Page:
2023 Sara Hutchings Clardy Scholarship Recipients: Hunter Niimi and Chloe Kobashi

This year marked the 62nd anniversary of the JACL-AZ scholarship program. A special thanks to our scholarship Judges, Dr. Susie Cook, Retired, Superintendent, Washington Elementary School District, and Dr. Christine Iijima Hall, Retired Higher Education Administrator, for their participation and support. Congratulations to our 2023 JACL AZ Sara Hutchings Clardy Scholarship winners.

Hunter Niimi is graduating from Highland High School as valedictorian of his class of 750 students. He has received his school’s Golden Scholars Award for the past 4 years and also received the AP Scholar Award from the College Board. He has played competitive soccer for the past 10 years and is currently on the U19 Phoenix Rising Pro Academy team that is a direct pathway from youth soccer to professional soccer. Throughout high school, he has been a part of the medical club, photography club, and a fundraising club that helps children in third world countries with cleft lip get surgery. In addition, he is part of the math club participating in math competitions against other schools across the state. He will be graduating with his school’s STEM diploma and is currently in the STEM Capstone class where they have built sensory boards for an elementary school that can help calm down and refocus students that are on the autism spectrum. His community service includes volunteering at the junior high as a math tutor and with the JACL in the soda booth at Matsuri.

Chloe Kobashi of Desert Vista High School has been an active member of several organizations at her high school, such as National Honors Society, Rho Kappa, National English Honors Society, National Science Honors Society and currently the Vice President of the National Chinese Honors Society. In addition she has been a member of the Key Club, Asia club, and Sustainability club. Her community service activities include Feed My Starving Children, Matsuri Festival, school drives, local gardens, food packing for homeless at church, environmental cleanup for the Ironman run, packing bags for the rock-n-roll race, fall festival setup for a nearby elementary school, and sorting medical supplies for countries in need. She has also been playing competitive soccer since she was 5 years old. She has 3 older brothers who are all past JACL scholarship recipients.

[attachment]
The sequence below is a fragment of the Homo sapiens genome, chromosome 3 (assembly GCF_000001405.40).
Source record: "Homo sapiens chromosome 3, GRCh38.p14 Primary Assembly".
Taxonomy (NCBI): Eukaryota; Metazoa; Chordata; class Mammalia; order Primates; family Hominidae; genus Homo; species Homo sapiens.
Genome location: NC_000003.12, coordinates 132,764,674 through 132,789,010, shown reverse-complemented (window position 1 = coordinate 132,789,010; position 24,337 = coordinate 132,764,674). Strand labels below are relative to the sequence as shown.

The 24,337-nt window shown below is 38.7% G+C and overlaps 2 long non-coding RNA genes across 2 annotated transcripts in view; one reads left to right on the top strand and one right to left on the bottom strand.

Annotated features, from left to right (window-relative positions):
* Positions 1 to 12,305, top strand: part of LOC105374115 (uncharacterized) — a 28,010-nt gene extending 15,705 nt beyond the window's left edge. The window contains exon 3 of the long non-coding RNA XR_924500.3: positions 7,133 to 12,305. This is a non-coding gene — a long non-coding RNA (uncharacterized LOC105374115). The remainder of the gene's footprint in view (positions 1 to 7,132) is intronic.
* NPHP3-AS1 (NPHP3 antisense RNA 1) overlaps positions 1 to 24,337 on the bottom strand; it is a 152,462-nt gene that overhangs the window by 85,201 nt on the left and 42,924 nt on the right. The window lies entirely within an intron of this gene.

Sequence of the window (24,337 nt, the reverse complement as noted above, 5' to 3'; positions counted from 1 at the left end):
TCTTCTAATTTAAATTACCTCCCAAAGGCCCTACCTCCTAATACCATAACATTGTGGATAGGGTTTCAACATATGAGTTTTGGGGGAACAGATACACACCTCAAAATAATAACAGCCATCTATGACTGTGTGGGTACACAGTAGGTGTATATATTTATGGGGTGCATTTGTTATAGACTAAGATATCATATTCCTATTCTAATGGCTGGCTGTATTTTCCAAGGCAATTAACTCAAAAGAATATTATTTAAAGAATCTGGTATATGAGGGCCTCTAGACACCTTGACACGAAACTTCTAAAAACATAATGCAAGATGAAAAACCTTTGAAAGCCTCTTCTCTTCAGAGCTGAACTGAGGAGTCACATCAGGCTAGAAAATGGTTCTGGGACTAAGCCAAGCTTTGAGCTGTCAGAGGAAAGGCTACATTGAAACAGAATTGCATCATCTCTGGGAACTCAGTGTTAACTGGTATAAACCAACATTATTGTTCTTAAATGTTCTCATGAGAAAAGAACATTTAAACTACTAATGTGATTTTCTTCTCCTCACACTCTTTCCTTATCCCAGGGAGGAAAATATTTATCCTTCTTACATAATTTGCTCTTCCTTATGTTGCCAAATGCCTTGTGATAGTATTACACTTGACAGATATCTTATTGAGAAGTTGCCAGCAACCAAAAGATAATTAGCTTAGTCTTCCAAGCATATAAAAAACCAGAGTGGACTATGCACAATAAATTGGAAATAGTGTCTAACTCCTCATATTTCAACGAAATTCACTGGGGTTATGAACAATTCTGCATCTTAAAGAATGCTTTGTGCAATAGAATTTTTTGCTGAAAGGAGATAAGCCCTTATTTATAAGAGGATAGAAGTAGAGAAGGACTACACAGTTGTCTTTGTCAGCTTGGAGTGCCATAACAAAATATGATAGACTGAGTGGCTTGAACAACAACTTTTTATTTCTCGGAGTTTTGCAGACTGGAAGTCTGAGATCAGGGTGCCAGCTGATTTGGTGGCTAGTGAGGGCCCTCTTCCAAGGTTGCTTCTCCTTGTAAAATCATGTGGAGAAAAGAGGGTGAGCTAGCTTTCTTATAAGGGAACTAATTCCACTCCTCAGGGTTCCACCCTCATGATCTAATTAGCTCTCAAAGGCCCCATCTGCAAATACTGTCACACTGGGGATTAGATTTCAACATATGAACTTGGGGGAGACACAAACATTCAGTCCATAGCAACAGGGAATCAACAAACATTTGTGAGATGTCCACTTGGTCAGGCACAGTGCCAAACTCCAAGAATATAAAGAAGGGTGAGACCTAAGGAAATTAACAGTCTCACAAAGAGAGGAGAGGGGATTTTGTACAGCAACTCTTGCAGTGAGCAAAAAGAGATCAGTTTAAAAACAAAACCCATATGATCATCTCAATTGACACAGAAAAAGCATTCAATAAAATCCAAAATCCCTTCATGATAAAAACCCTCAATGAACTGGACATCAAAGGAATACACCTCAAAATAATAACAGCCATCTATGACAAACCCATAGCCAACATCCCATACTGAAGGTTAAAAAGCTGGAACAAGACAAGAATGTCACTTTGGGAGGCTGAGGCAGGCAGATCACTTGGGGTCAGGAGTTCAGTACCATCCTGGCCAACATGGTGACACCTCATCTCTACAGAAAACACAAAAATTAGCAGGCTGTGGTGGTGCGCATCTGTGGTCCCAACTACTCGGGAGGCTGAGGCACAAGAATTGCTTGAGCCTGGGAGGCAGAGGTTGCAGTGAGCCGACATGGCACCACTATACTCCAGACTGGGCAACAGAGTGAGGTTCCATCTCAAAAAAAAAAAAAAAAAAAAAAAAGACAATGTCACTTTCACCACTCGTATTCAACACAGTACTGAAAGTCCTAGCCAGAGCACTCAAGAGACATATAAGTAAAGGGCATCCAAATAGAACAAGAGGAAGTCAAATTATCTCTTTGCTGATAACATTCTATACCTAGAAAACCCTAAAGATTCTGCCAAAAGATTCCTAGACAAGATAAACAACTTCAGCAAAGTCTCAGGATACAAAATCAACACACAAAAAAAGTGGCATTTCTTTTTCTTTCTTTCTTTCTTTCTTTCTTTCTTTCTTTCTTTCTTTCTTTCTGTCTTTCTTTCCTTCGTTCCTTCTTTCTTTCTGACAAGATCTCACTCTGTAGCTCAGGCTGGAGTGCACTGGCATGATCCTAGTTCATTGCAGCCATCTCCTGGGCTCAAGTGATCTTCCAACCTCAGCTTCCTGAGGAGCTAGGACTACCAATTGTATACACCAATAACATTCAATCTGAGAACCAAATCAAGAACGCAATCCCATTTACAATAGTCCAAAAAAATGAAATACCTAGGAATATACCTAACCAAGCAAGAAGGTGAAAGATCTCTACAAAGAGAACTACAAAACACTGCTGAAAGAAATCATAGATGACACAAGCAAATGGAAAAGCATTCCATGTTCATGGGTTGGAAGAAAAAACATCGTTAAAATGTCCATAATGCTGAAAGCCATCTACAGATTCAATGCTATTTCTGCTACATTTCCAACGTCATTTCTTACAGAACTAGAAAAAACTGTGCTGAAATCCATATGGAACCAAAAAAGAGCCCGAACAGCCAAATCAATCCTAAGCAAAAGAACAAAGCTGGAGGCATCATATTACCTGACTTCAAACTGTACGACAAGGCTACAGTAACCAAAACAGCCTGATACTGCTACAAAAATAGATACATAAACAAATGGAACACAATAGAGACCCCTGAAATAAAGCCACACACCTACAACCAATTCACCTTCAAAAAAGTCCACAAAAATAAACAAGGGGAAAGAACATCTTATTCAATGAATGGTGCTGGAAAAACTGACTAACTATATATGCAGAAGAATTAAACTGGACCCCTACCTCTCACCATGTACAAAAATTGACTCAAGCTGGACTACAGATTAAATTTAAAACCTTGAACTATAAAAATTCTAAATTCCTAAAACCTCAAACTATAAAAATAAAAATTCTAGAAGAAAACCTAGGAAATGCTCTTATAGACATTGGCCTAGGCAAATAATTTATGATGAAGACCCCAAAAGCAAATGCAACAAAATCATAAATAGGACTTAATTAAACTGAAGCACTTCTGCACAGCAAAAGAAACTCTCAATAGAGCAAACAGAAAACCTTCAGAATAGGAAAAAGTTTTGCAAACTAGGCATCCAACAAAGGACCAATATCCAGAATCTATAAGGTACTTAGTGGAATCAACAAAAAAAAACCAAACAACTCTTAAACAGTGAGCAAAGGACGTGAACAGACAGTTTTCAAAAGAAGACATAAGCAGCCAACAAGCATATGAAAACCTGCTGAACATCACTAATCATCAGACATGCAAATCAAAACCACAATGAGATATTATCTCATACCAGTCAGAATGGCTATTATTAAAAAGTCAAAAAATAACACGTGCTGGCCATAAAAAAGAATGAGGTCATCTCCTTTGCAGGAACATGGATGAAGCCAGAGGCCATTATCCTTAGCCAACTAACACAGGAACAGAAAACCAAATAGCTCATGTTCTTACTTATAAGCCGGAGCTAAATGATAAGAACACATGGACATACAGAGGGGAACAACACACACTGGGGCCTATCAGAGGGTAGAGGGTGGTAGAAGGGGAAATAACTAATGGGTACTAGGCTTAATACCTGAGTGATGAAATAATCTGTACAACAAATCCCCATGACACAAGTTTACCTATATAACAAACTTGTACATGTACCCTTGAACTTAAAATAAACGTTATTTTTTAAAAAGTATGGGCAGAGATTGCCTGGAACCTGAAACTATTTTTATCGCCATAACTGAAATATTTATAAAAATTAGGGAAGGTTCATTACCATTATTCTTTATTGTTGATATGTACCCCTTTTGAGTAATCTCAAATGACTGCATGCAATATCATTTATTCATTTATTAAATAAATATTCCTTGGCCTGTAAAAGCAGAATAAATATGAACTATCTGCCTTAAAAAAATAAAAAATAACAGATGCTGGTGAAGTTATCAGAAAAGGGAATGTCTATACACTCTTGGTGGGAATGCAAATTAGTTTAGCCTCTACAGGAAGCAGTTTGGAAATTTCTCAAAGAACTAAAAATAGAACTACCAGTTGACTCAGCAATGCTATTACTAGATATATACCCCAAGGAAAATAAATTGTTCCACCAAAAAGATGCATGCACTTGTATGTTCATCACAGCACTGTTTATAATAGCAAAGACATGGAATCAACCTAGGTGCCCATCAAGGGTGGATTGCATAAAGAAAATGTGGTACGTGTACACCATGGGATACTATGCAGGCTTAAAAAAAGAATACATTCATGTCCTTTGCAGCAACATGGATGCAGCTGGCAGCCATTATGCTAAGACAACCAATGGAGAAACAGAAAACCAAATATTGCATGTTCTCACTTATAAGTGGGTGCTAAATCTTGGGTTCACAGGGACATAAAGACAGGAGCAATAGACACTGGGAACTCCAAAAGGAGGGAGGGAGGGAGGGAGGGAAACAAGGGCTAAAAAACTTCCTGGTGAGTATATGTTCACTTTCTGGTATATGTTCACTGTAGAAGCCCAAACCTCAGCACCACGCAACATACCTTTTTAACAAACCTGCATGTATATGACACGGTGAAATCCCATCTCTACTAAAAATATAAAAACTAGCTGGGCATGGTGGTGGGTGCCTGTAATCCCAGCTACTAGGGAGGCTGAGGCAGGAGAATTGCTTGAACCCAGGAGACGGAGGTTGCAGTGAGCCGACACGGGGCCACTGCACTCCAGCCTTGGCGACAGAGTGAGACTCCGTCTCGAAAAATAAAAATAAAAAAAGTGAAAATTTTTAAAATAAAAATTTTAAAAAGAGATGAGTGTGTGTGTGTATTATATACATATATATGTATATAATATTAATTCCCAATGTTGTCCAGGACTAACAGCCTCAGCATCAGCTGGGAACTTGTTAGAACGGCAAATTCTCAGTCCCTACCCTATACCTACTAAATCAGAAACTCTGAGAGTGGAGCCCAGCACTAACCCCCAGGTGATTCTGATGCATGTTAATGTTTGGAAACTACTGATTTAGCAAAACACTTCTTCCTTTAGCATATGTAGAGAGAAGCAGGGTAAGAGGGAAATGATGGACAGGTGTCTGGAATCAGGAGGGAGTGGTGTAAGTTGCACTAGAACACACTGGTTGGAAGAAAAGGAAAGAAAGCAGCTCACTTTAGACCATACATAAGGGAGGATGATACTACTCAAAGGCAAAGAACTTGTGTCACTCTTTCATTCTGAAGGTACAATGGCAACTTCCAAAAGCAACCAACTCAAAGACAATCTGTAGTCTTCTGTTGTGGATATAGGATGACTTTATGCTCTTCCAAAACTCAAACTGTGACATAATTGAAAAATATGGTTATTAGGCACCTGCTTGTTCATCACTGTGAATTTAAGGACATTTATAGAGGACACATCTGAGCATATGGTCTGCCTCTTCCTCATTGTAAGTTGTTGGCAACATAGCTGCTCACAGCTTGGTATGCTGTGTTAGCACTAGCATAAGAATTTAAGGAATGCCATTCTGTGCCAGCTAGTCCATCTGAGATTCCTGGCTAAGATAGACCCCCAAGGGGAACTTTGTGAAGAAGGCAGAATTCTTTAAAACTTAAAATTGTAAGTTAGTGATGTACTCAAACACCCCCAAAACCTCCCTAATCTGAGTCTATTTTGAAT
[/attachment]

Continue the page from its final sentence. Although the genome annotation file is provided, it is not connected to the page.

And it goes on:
Scholarships Honor Friend of the Japanese American Community, Sara Hutchings Clardy 

Mrs. Sara Hutchings Clardy, in whose memory the JACL-AZ Chapter grants the annual scholarships, was a graduate of Kansas State Teachers College and received her Master’s from the University of Arizona. She retired after 42 years of teaching, mostly in Glendale, AZ. She died in 1962. JACL-AZ recognized Clardy for her longtime friendship and helpfulness to the JA community during WWII and expressed deep appreciation in naming its annual scholarships in honor of her memory. Mrs. Clardy helped, without remuneration, people from Japan and other countries to learn English and ways of the U.S., ultimately leading to the realization of U.S. Citizenship for many. Whether our sights were on U.S. Citizenship or on being a better person, in the highest sense of the meaning, those of us who remember Mrs. Clardy will never forget her loving help.


Golden Week Celebration Keynote Speaker: Dr. Raymund Tanaka 

Dr. Raymund Tanaka is in private practice in Glendale, Arizona with his wife, Cynthia. Together they have developed a dental practice focusing on the care of the whole person. He was invited to deliver the keynote speech in 2020, but the scholarship banquet was cancelled due to the pandemic. Below is a summary of his speech that he shared with the students and other attendees at the Golden Week Celebration.

“The Four Responsibilities,” by Dr. Raymund Tanaka 

As you go out into the world, remember that you have responsibilities to these four areas of your life:

Your Ancestors – who had the courage and made the sacrifice to leave Japan for a better life in America. Many sacrifices were made by them for us to have the life we live today.

Your Community – Giving back to an organization and/or community is important. As MLK Jr says, “Not everybody can be famous, but everyone can be great.” Greatness is achieved through the service to others. No matter your role, you can be great. Helping others give you a sense of purpose, and makes for a fulfilling life.

Your Parents They are your greatest providers and greatest cheerleaders. They want you to be happy. They want you to become the highest and truest version of yourself. 

Yourself Find your passion. Once you do that you don’t have to go to “work” everyday because you are doing something that you love.

Dr. Tanaka closed his speech with this quote:

“Working hard for something we don’t care about is called stress: Working hard for something we love is called passion.” – Simon Sinek


Essay Challenge: “The Never-ending Fight for Freedom” By Joshua Tominaga

Racial inequality is appallingly one of the topics throughout American history that has managed to always stay relevant. From the very start, much of the foundation of the country was built on inequality and only recently has the world’s views started to change, becoming more inclusive and equal. Laws originally created to suppress certain groups are a big contribution to why the fight for equality is as tough as it is. Acting out and fighting for what we believe in allows for change to happen and as it is commonly said, it is the duty of the people to display civil disobedience when they feel it is needed.